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Health Highlights: Oct. 22, 2018

Last Updated: October 22, 2018.

Here are some of the latest health and medical news developments, compiled by the editors of HealthDay:

Proposed Trump Administration Rules Threaten Transgender People's Civil Rights

A new legal definition of gender being considered by the Trump administration could remove civil rights protections for transgender people.

The focus is on the legal definition of sex under Title IX, the federal civil rights law that bans gender discrimination in education programs that receive government financial assistance, according to The New York Times.

A draft proposal from the Department of Health and Human Services would define sex as either male or female, unchangeable, and determined by the genitals a person is born with. Any dispute about a person's sex would have to be settled through genetic testing.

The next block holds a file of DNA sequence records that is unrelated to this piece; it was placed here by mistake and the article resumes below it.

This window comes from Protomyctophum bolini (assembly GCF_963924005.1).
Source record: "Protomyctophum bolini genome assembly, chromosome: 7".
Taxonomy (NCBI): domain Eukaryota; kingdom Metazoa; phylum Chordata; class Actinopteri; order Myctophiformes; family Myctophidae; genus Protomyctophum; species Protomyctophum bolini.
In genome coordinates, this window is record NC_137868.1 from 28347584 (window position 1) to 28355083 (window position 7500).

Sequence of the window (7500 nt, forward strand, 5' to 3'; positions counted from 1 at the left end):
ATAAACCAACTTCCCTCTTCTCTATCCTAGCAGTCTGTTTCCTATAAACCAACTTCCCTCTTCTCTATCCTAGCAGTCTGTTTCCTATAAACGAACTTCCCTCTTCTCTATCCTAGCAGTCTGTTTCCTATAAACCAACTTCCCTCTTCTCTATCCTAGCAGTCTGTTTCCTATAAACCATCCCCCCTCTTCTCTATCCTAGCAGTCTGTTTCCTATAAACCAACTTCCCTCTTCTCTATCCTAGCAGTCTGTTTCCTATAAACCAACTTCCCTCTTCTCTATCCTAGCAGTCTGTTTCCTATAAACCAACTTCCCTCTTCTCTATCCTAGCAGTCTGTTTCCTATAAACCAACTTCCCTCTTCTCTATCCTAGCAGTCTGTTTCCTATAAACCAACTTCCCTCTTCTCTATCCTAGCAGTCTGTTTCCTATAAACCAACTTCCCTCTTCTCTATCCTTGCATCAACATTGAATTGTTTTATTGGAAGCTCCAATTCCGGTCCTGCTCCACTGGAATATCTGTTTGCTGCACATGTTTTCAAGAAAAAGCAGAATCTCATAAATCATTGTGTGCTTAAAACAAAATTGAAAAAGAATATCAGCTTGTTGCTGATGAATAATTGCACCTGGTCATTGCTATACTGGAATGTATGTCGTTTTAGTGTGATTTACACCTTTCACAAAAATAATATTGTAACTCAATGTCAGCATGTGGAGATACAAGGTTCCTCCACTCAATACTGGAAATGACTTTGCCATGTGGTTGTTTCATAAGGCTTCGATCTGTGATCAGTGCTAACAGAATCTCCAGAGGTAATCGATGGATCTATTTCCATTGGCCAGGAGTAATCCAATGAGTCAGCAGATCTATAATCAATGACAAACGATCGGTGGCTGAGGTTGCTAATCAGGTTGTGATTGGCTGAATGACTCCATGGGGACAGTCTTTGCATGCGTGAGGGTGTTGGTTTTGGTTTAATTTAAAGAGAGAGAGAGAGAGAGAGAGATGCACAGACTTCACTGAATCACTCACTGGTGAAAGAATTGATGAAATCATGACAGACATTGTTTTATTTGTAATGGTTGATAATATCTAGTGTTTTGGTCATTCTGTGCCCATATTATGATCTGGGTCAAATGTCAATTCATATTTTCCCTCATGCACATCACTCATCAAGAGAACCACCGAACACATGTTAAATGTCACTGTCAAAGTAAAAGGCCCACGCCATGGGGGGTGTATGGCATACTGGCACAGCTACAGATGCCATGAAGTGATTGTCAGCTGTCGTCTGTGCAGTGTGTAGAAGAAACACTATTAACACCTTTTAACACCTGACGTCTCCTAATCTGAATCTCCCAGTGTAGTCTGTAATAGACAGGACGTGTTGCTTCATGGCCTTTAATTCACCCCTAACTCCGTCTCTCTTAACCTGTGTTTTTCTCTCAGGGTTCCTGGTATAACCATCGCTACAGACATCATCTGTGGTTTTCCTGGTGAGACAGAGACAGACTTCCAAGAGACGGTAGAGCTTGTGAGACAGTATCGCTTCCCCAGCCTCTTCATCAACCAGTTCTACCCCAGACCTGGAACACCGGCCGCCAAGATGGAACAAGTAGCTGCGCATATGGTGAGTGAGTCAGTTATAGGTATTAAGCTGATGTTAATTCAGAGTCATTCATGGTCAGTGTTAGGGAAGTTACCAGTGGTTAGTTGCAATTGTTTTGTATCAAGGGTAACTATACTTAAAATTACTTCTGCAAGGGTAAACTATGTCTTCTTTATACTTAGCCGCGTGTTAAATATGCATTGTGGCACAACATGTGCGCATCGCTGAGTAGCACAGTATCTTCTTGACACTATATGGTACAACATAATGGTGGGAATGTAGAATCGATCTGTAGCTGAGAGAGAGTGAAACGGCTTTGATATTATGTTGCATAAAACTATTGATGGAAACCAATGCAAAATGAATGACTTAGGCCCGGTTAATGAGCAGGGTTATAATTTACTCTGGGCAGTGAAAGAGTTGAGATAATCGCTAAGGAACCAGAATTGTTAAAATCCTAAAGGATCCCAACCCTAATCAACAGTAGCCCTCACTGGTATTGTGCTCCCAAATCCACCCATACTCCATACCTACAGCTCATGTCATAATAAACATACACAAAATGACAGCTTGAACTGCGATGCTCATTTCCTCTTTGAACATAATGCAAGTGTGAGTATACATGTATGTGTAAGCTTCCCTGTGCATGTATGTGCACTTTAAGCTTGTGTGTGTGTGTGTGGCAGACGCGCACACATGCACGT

"The sex listed on a person's birth certificate, as originally issued, shall constitute definitive proof of a person's sex unless rebutted by reliable genetic evidence," according to the proposed HHS definition, The Times reported.

After more than a year of discussions, HHS is expected to formally present the new definition to the Justice Department before the end of the year, according to Trump administration officials.

If the Justice Department decides that the new definition is legal, it can be enforced across government agencies.

The new definition would halt federal recognition of about 1.4 million people who recognize themselves as a gender other than the one they were born into, The Times reported.